Meet Richelle, a business analyst who enjoys working with her “Fin Fam.” From PeopleSoft to Workday, she’s seen her fair share of major system implementations in her nearly 20 years with Ohio State. When she’s not supporting customers at Ohio State, she enjoys supporting her local community and spending time grilling out with family. This Pittsburgh native is a big Steeler’s fan, but if you need a change of subject, be sure to ask her about her run-in with chicken pox!
Q: What is your role at the university? Business Analyst, Enterprise Project Support Team, Finance
Q: How long have you worked at Ohio State? Since August 2001. It’s crazy it will be 20 years in August!
Q: Have you worked on any large projects since you’ve been here? In October 2001, I was asked to be a Functional Analyst for the PeopleSoft implementation (go-live 2004). And my role on the Workday Project is by far the largest implementation that I have participated in at the university.
Q: What are you currently working on? I’m part of the Finance EBS support team. I primarily support Banking and secondarily support my teammates with Customer Accounts, Grants, and Expenses. There’s also a frequent hat change when called upon to assist in other areas.
Q: What do you like best about your job? My team. We call ourselves ‘Fin Fam’ (that’s Finance Family). I love stewardship and supporting people. I get to serve and support customers at the university everyday, and I work with a team that is sharp and I sense they genuinely share the same love of supporting others in our roles.
Q: Did you always know this is what you wanted to do as a career? Well, I wanted to be a surgical technician or a missionary. One could argue that my support role is much like supporting a surgeon and doing mission work.
Q: What was your very first job? My first job at 16 was in a Biology Lab at the University of Pittsburgh. I was helping to research mutation of various insects. I was ‘all in’ to studying science and medicine only to change my mind to become a business and accounting major the summer before attending college.
Q. Why did you choose to work at Ohio State? A professor I knew thought I would be a good fit working at The Ohio State University Research Foundation (now Office of Sponsored Programs) ‘serving’ in the research sector of the university. Two months into my career, I was asked to ‘serve’ on the finance upgrade team – that being the PeopleSoft upgrade.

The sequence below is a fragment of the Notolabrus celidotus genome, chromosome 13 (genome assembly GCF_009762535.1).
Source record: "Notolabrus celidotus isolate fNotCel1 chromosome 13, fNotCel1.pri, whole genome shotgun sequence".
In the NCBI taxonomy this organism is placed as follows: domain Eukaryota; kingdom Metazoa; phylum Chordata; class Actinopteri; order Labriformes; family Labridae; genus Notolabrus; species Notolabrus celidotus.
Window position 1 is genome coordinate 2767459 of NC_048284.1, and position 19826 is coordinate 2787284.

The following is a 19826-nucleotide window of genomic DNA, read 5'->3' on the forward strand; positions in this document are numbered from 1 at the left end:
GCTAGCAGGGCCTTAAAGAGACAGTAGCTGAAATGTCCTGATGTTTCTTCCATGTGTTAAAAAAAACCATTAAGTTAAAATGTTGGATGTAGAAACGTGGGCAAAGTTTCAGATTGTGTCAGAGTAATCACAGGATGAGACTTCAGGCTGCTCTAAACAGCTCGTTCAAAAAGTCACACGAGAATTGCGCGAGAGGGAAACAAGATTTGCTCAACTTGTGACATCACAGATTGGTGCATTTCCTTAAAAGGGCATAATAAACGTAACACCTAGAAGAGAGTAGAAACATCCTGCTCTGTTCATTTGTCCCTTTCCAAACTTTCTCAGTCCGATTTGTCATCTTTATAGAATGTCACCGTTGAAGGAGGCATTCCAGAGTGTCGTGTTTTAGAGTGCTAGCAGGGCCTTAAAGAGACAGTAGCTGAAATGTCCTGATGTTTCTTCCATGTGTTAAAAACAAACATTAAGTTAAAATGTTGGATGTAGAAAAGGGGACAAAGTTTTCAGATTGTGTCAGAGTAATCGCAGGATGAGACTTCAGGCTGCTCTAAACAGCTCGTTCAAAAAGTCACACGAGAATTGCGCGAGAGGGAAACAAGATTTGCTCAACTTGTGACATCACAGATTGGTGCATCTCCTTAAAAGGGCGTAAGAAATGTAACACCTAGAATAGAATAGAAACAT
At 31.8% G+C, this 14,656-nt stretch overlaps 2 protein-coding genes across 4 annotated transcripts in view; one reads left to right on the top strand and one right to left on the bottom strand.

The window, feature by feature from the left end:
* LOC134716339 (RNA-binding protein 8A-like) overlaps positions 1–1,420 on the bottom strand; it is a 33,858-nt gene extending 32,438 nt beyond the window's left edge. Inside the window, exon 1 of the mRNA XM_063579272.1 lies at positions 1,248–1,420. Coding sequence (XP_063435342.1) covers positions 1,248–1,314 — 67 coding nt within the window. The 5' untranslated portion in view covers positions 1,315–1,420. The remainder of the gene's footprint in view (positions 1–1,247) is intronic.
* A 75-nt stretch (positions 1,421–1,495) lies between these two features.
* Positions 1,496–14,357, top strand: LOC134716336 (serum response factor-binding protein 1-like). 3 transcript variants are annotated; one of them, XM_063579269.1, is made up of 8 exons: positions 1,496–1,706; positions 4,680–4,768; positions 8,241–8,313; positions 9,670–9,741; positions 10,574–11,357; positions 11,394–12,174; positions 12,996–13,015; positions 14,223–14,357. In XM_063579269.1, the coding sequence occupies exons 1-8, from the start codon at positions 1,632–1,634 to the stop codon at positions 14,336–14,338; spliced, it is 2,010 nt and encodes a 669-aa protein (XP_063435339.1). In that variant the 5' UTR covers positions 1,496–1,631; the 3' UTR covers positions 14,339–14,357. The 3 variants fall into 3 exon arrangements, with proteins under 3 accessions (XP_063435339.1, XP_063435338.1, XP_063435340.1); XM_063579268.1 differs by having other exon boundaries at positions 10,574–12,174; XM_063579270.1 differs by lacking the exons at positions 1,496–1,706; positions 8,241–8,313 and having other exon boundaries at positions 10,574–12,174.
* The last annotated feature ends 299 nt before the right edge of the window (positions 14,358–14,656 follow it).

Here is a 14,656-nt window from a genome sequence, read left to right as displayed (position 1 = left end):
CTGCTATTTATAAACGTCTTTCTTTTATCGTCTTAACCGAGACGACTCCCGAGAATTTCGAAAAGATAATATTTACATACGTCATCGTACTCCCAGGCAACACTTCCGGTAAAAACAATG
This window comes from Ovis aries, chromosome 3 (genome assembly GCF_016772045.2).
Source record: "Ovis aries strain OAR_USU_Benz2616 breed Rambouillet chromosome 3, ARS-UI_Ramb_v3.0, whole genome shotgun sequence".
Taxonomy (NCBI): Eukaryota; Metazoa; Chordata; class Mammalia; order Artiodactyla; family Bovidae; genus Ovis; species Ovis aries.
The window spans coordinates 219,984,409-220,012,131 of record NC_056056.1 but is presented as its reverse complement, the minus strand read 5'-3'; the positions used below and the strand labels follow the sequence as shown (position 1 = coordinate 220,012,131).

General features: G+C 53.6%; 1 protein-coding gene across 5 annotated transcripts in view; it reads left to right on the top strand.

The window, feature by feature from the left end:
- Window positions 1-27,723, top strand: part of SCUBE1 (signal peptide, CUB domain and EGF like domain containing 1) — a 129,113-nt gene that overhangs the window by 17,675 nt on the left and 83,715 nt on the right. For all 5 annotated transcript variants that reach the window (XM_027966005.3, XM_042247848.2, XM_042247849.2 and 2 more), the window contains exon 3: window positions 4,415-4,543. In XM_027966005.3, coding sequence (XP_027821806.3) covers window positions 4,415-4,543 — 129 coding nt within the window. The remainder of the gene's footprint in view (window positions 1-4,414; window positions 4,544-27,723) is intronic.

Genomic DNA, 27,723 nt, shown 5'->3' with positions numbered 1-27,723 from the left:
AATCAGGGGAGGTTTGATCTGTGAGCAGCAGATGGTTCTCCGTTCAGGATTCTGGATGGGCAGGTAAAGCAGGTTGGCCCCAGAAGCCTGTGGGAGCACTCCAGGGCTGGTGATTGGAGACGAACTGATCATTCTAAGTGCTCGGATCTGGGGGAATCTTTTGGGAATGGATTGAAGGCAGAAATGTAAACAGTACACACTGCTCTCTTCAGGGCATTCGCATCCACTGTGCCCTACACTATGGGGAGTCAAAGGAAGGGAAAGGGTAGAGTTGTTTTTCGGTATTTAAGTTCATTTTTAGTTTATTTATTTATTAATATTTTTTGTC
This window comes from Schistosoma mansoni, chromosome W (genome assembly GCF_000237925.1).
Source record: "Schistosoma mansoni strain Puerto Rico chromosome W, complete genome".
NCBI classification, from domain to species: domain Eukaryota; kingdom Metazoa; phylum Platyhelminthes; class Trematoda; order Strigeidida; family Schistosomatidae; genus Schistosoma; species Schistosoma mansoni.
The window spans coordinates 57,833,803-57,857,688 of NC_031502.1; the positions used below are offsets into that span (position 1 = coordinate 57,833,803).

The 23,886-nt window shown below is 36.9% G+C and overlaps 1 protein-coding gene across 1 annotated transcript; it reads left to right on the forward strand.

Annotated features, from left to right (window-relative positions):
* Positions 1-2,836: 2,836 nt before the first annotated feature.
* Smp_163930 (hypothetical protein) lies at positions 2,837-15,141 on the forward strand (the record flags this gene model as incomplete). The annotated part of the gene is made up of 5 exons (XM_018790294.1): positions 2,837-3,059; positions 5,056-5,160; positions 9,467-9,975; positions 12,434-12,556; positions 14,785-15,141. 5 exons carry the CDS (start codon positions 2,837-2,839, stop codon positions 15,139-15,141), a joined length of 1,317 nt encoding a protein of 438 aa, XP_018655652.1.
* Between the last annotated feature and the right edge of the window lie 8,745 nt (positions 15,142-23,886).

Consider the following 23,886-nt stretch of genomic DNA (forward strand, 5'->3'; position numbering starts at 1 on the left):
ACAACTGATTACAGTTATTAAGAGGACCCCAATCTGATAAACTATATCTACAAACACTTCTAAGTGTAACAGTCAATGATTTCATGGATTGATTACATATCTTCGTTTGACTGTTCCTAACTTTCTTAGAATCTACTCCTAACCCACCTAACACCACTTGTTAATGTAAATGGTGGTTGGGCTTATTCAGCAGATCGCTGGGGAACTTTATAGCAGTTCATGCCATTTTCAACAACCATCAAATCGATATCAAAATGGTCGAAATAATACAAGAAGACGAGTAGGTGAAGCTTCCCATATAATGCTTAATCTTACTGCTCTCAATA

Q. Of what are you most proud? Raised by a single mom, with 4 children, living in various low-income inner-city neighborhoods, I’m super proud to be the first in my family to graduate college.
Q: Can you tell us about your family? I’m married and my husband is from Oaxaca, Mexico. We have two boys, so that makes me Queen of our household. Our kids are bilingual (as are our food and sports).
Q. What kinds of things are you passionate about outside of work? I try to do a lot of church activities and community outreach like serving wherever our bible study small group leads us: serving in food pantries; cleaning up neighborhoods, schools and parks; visiting senior facilities; planting starters for gardens. Just a way to keep active in community outreach.
Q: Favorite place to eat in Columbus? On my deck. My husband is a grill master. When we open the grill, he grills out rain or shine. I think he missed his calling to be a chef.
Q: Where are you from originally? Pittsburgh, PA – yes, go Steeler’s! I’m a diehard fan and all who know me harass me about it lol!!!
Q: What is your favorite place to visit? Miami Beach, Florida. I love people watching, the beach, the art, Ocean Drive, the night life!!
Q: If you could travel anywhere in the world, where would you go and why? I would visit every country in Africa. I’ve been to Malawi, Mozambique, Zimbabwe and what used to be Zaire. The country is beautiful, refreshing and relaxed.
Q: Do you have a favorite book or movie? Stephen King’s, Misery, best ever book and movie.
Q: What is something most people might be surprised to know about you? I somehow contracted chicken pox at the age of 28, and as a result, I had about 40 days off from work. ‘WFH’ in 1996 was not a thing and technology for connecting to workplace networks was non-existent. It was budget season, so there were a lot of trips back and forth to my doorstep with work.